Increased Precautions We're Taking in Response to the Coronavirus
As updates on the impact of the coronavirus continue to be released, we want to take a moment to inform you of the heightened preventative measures we have put in place at Covington Behavioral Health Hospital to keep our patients, their families, and our employees safe. All efforts are guided by and in adherence to the recommendations distributed by the CDC.

Please note that for the safety of our patients, their families, and our staff, on-site visitation is no longer allowed at Covington Behavioral Health Hospital.

  • This restriction has been implemented in compliance with updated corporate and state regulations to further reduce the risks associated with COVID-19.
  • We are offering visitation through telehealth services so that our patients can remain connected to their loved ones.
  • Alternate methods of communication for other services are being vetted and may be offered when deemed clinically appropriate.

For specific information regarding these changes and limitations, please contact us directly.

CDC updates are consistently monitored to ensure that all guidance followed is based on the latest information released.

  • All staff has received infection prevention and control training.
  • Thorough disinfection and hygiene guidance has been provided.
  • Patient care supplies such as masks and hand sanitizer are being monitored and utilized.
  • Temperature and symptom screening protocols are in place for all patients and staff.
  • Social distancing strategies have been implemented to ensure that patients and staff maintain proper distance from one another at all times.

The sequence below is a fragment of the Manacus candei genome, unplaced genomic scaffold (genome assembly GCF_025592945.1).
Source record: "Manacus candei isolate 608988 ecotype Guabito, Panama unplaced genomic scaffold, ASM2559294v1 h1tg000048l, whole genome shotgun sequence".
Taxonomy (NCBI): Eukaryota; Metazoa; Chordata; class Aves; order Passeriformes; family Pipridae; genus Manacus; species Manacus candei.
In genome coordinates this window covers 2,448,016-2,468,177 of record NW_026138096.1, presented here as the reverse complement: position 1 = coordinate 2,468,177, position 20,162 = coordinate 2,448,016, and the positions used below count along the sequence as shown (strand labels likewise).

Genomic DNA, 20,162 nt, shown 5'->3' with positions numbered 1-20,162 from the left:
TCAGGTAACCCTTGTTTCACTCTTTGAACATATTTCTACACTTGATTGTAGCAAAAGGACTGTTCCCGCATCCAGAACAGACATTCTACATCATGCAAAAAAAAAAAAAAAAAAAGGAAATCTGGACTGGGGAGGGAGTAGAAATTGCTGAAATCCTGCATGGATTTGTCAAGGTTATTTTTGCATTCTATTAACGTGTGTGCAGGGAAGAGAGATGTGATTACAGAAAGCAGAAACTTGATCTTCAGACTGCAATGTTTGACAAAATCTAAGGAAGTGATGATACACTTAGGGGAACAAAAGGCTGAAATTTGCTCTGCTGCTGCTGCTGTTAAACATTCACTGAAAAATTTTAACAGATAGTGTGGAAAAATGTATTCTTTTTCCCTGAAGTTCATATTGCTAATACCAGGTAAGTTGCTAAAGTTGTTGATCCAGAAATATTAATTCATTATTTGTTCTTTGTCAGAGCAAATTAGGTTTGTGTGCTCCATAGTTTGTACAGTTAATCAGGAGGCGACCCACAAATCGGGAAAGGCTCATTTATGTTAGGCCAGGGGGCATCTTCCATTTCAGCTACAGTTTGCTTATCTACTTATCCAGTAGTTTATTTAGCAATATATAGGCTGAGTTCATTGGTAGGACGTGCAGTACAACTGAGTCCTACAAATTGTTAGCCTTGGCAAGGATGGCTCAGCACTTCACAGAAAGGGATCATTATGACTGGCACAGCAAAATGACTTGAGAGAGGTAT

• Cleaning service contracts have been reviewed for additional support.
  • Personal protective equipment items are routinely checked to ensure proper and secure storage.
  • CDC informational posters are on display to provide important reminders on proper infection prevention procedures.
  • We are in communication with our local health department to receive important community-specific updates.

The safety of our patients, their families, and our employees is our top priority, and we will remain steadfast in our efforts to reduce any risk associated with COVID-19.

The CDC has provided a list of easy tips that can help prevent the spread of the coronavirus.

  • Avoid close contact with people who are sick.
  • Cover your cough or sneeze with a tissue and then immediately dispose of the tissue.
  • Avoid touching your eyes, nose, and mouth.
  • Clean and disinfect objects and surfaces that are frequently touched.
  • Wash your hands often with soap and water for at least 20 seconds.
  • Stay home when you are sick, except to get medical care.

For detailed information on COVID-19, please visit

Causes & Effects of Suicidal Ideation

At Covington Behavioral Health Hospital, we believe education is an important first step in the effort to heal from suicidal ideation. Understanding the signs, symptoms, and effects of suicidal ideation can help you get the right type and level of care for yourself or a loved one.

Understanding Suicidal Ideation

Learn about suicidal ideation

Suicidal ideation is a serious condition that leads an individual to have intrusive and pervasive thoughts about suicide or death. These suicidal thoughts can range in severity, from simply thinking about death to actually imagining and planning a suicide attempt. Suicidal ideation does not always lead to an actual suicide attempt, but it should never be taken lightly and should be treated as soon as it begins.

Suicidal thoughts can be frightening and powerful. There are often a great number of underlying issues that cause these suicidal thoughts. Treatment for suicidal ideation should be geared toward uncovering these underlying issues and preventing a worst-case scenario. The good news is that wellness is possible.


Suicidal ideation statistics